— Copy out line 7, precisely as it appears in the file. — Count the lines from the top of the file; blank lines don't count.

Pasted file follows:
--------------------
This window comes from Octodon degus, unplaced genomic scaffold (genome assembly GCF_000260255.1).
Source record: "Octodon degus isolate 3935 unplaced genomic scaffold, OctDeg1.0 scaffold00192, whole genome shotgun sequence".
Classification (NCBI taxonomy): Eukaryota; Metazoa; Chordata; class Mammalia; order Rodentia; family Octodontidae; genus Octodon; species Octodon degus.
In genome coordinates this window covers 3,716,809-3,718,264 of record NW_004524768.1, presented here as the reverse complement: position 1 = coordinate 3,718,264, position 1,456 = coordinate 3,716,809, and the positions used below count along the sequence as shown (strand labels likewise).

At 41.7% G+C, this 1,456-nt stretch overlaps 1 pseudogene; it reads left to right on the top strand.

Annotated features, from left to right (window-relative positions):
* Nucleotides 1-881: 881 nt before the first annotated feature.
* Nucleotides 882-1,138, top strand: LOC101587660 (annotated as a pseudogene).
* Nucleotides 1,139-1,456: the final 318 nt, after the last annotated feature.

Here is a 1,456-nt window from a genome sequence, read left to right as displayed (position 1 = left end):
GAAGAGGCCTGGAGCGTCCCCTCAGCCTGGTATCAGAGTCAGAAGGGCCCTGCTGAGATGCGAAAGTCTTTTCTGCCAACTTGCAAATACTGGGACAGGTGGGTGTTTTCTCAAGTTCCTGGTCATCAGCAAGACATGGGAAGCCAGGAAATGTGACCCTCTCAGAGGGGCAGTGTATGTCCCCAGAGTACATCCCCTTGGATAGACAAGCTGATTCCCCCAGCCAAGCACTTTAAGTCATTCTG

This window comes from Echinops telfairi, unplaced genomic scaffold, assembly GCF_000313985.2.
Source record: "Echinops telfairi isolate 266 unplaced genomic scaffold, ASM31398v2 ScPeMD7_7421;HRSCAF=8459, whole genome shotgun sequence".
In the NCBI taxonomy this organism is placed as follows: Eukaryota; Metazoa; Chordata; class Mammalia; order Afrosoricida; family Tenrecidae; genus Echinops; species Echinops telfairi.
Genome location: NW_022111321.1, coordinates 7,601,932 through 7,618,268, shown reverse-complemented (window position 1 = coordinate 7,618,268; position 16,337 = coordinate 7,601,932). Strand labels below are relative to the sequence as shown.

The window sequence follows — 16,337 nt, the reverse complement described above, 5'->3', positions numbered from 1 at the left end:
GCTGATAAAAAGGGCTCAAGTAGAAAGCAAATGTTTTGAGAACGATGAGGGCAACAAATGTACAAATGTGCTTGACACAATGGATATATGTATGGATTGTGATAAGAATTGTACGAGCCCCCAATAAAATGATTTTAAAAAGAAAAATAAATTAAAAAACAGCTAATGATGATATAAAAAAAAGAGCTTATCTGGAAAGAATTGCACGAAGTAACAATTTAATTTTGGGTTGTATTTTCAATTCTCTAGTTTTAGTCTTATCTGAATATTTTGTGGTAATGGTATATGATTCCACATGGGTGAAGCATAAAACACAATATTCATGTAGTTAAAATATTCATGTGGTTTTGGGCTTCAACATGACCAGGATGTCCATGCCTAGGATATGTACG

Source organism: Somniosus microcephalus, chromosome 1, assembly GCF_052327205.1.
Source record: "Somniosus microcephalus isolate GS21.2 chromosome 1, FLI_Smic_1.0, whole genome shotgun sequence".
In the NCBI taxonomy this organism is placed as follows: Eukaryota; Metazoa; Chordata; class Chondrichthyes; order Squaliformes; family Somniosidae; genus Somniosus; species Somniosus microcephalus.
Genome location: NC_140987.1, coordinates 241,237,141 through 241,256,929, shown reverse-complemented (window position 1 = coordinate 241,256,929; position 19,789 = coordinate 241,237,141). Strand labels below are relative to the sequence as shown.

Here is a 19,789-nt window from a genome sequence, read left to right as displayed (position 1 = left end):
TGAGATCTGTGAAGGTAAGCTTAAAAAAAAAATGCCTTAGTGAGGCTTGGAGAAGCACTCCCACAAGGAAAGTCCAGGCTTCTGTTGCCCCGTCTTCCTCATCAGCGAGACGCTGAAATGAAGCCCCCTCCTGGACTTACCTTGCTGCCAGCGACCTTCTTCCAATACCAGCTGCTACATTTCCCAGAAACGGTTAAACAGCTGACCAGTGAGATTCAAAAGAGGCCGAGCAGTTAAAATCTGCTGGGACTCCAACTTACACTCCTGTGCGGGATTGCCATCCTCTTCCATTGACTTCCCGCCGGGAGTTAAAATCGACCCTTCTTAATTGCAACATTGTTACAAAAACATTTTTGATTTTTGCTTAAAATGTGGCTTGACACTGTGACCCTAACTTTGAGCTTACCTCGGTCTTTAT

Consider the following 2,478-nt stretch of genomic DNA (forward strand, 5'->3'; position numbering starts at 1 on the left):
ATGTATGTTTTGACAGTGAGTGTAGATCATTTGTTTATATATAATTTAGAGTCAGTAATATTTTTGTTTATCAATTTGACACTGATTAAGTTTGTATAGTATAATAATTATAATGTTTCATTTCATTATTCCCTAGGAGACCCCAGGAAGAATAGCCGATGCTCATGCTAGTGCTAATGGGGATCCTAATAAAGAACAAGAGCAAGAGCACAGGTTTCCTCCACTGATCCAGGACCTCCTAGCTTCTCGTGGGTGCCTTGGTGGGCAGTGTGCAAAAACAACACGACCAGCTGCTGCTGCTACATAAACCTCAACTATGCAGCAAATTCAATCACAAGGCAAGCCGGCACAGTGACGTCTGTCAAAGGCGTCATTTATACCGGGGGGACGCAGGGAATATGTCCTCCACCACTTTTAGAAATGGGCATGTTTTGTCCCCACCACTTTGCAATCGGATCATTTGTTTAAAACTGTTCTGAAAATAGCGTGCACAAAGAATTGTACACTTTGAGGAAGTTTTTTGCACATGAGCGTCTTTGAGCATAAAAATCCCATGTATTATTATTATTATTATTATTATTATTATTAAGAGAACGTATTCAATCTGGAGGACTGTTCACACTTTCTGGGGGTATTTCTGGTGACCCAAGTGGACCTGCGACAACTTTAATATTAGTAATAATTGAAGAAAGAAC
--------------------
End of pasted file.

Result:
* Nucleotides 1-881: 881 nt before the first annotated feature.